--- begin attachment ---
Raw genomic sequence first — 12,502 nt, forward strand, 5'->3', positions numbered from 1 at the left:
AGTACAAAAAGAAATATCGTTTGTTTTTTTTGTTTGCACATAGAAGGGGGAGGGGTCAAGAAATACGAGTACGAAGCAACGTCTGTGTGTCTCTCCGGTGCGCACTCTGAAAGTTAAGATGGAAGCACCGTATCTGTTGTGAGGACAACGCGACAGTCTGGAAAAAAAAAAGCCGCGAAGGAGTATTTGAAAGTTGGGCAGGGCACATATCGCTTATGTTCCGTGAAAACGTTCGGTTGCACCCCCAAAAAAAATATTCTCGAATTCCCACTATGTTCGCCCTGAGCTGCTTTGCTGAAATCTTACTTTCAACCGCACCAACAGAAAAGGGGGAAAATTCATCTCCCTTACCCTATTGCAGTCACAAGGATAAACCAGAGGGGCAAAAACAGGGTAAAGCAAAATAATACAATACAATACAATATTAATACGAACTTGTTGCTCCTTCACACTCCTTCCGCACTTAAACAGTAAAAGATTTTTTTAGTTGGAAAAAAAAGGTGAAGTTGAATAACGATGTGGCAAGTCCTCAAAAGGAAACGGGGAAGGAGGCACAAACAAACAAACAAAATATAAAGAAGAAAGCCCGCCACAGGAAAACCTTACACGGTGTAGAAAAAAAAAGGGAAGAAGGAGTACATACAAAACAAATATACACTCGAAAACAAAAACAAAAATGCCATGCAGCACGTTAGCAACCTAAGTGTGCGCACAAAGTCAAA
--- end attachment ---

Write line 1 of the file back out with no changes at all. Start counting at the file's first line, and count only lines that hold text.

Raw genomic sequence first — 12,502 nt, forward strand, 5'->3', positions numbered from 1 at the left: